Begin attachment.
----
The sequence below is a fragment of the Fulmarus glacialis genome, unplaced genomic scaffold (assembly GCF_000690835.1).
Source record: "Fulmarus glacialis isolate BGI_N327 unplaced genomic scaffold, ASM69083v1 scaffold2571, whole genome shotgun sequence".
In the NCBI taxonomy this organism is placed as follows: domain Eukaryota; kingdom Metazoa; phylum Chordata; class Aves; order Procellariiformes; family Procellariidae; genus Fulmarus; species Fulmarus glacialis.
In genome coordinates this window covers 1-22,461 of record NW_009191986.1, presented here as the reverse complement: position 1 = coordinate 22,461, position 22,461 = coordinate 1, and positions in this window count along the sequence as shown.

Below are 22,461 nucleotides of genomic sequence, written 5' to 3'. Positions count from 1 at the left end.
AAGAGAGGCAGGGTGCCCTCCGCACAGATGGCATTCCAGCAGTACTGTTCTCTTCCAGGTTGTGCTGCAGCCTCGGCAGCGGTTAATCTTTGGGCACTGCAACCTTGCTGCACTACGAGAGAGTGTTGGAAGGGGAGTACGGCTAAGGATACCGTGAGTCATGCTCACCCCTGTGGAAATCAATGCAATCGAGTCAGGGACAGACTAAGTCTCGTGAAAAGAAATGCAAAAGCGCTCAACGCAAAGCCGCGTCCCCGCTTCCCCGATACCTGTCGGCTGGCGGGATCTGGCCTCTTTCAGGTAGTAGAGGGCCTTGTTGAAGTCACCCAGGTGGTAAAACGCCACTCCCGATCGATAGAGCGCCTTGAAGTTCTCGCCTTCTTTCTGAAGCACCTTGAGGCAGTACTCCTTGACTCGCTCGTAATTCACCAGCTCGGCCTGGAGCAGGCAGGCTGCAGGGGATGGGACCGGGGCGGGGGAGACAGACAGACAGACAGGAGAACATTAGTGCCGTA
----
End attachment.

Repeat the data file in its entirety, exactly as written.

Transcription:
The sequence below is a fragment of the Fulmarus glacialis genome, unplaced genomic scaffold (assembly GCF_000690835.1).
Source record: "Fulmarus glacialis isolate BGI_N327 unplaced genomic scaffold, ASM69083v1 scaffold2571, whole genome shotgun sequence".
In the NCBI taxonomy this organism is placed as follows: domain Eukaryota; kingdom Metazoa; phylum Chordata; class Aves; order Procellariiformes; family Procellariidae; genus Fulmarus; species Fulmarus glacialis.
In genome coordinates this window covers 1-22,461 of record NW_009191986.1, presented here as the reverse complement: position 1 = coordinate 22,461, position 22,461 = coordinate 1, and positions in this window count along the sequence as shown.

Below are 22,461 nucleotides of genomic sequence, written 5' to 3'. Positions count from 1 at the left end.
AAGAGAGGCAGGGTGCCCTCCGCACAGATGGCATTCCAGCAGTACTGTTCTCTTCCAGGTTGTGCTGCAGCCTCGGCAGCGGTTAATCTTTGGGCACTGCAACCTTGCTGCACTACGAGAGAGTGTTGGAAGGGGAGTACGGCTAAGGATACCGTGAGTCATGCTCACCCCTGTGGAAATCAATGCAATCGAGTCAGGGACAGACTAAGTCTCGTGAAAAGAAATGCAAAAGCGCTCAACGCAAAGCCGCGTCCCCGCTTCCCCGATACCTGTCGGCTGGCGGGATCTGGCCTCTTTCAGGTAGTAGAGGGCCTTGTTGAAGTCACCCAGGTGGTAAAACGCCACTCCCGATCGATAGAGCGCCTTGAAGTTCTCGCCTTCTTTCTGAAGCACCTTGAGGCAGTACTCCTTGACTCGCTCGTAATTCACCAGCTCGGCCTGGAGCAGGCAGGCTGCAGGGGATGGGACCGGGGCGGGGGAGACAGACAGACAGACAGGAGAACATTAGTGCCGTA